The description of the components associated with cable systems essentially equates to defining additional terminology. Typical components include:
■ Antenna site—A location containing a cable provider's main receiving and satellite dish facilities. This site is chosen based on potential for optimal reception of transmissions over the air, via satellite, and via point-to-point communication.
■ Headend—A master facility where signals are received, processed, formatted, and distributed over to the cable network. This includes both the transportation and distribution networks. This facility is typically heavily secured and sometimes "lights-out," meaning that it is not regularly staffed.
■ Transportation network—The means and media by which remote antenna sites are connected to the headend facility. Alternately, this could be a headend facility connection to the distribution network. The transmission media may be microwave, coaxial supertrunk, or fiber optic.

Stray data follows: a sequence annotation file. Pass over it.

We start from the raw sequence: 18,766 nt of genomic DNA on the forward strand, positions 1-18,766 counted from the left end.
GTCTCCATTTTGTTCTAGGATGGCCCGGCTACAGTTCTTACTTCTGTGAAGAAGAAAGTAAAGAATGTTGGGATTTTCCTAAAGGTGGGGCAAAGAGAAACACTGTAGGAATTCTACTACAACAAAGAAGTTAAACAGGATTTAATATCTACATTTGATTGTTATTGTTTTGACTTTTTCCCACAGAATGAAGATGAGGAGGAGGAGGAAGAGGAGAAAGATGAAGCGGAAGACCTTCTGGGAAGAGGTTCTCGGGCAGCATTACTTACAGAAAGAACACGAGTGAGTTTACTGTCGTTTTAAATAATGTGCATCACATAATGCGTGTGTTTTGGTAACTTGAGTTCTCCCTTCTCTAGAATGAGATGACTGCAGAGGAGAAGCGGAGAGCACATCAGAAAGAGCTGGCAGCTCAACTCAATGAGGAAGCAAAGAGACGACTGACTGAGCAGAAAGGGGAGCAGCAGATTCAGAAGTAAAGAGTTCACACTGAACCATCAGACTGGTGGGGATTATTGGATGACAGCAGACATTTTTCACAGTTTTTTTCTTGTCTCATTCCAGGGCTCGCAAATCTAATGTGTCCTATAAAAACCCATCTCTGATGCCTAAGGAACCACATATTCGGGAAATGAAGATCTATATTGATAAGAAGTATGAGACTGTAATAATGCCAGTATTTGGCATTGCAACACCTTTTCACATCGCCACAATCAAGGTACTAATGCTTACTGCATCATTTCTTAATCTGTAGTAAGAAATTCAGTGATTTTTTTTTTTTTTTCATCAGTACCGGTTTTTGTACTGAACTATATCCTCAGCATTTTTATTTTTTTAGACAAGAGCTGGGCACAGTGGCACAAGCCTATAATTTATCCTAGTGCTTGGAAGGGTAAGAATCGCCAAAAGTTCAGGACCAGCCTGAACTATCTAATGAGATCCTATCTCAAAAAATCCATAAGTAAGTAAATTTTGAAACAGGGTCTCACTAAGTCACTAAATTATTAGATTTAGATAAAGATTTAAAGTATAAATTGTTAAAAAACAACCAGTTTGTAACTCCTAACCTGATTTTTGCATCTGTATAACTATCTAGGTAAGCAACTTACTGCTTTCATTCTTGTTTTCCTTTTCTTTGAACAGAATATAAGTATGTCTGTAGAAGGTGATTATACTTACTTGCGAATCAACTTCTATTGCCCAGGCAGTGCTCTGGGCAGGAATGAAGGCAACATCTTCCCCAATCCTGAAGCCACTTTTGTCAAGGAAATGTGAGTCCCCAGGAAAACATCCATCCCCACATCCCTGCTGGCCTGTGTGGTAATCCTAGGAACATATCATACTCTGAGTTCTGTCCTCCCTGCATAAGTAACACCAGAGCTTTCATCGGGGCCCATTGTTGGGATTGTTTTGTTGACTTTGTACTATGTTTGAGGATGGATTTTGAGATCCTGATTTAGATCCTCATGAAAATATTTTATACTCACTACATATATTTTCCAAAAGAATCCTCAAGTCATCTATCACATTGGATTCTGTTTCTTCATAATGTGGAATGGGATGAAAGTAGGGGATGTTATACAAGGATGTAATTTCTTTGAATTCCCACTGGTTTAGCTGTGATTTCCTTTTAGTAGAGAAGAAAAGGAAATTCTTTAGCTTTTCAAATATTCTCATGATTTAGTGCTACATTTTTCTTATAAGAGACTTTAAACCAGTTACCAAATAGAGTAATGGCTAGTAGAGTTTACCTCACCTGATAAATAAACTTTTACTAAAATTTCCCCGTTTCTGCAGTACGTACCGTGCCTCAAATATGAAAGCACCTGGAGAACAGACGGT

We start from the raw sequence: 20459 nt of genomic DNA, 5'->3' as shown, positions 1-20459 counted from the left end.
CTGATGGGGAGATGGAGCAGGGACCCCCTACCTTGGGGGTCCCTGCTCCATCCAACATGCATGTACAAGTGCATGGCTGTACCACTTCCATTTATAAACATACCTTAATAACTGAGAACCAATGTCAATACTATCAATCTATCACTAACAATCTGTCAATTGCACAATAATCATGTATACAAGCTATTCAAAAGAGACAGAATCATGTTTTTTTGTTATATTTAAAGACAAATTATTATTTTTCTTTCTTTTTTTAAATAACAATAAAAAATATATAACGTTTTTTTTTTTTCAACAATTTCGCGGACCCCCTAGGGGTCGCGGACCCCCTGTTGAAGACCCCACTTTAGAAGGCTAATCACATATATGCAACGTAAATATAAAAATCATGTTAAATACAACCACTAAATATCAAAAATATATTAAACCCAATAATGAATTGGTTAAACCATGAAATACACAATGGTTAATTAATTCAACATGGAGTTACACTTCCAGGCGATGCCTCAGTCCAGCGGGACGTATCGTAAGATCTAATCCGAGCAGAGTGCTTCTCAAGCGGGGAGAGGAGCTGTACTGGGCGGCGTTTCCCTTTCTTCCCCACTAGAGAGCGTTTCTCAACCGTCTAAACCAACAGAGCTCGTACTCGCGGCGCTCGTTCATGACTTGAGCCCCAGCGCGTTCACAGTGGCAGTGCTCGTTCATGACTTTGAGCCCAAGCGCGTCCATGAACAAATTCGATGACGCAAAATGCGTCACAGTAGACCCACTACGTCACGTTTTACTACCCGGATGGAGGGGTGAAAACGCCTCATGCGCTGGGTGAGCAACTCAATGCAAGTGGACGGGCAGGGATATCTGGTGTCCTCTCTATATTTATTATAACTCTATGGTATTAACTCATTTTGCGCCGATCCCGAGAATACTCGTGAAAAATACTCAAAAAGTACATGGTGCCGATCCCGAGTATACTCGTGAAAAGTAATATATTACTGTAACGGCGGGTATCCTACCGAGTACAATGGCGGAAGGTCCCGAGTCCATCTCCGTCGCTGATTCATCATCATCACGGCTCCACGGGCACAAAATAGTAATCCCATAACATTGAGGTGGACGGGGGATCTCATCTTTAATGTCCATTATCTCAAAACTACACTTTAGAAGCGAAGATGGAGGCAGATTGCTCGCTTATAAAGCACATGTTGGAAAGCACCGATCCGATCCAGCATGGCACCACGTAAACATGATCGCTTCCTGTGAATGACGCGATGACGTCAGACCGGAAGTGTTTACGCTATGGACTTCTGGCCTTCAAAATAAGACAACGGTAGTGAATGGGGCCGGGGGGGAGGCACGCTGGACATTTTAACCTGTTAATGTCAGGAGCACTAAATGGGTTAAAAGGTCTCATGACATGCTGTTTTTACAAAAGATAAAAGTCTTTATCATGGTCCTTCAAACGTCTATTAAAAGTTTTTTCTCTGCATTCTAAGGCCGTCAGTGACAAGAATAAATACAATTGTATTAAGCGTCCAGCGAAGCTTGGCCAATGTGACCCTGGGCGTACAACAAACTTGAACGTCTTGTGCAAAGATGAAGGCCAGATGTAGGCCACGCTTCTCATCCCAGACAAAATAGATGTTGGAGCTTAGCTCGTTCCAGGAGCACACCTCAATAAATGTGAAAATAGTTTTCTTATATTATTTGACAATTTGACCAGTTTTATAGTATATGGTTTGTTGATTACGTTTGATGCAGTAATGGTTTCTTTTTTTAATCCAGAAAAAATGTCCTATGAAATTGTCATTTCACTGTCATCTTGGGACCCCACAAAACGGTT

■ Distribution network—In typical cable system architectures, consists of trunk and feeder cables. The trunk is the backbone cable (usually 0.75-inch diameter) over which the primary connectivity is maintained. In many networks, the distribution network tends to be a hybrid fiber-coaxial network.
■ Node—Performs optical-to-RF conversion of CATV signal as needed. Feeder cables (typically 0.5-inch diameter) originate from nodes that branch off into individual communities to provide services to anywhere between 100 and 2000 customers each.
■ Subscriber drop—Connects the subscriber to the cable service network via a connection between the feeder portion of a distribution network and the subscriber terminal device (for example, TV set, VCR, high-definition TV set-top box, or cable modem). The subscriber drop components consist of the physical coaxial cabling, grounding and attachment hardware, passive devices, and a set-top box.
These components tend to be relatively easy to understand in concept. In practice, these are implemented in differing manners depending on the cable provider. Regardless of the chosen architecture, the concepts remain the same. Figure 3-1 illustrates typical cable provider architecture.
Traditional Coaxial Network
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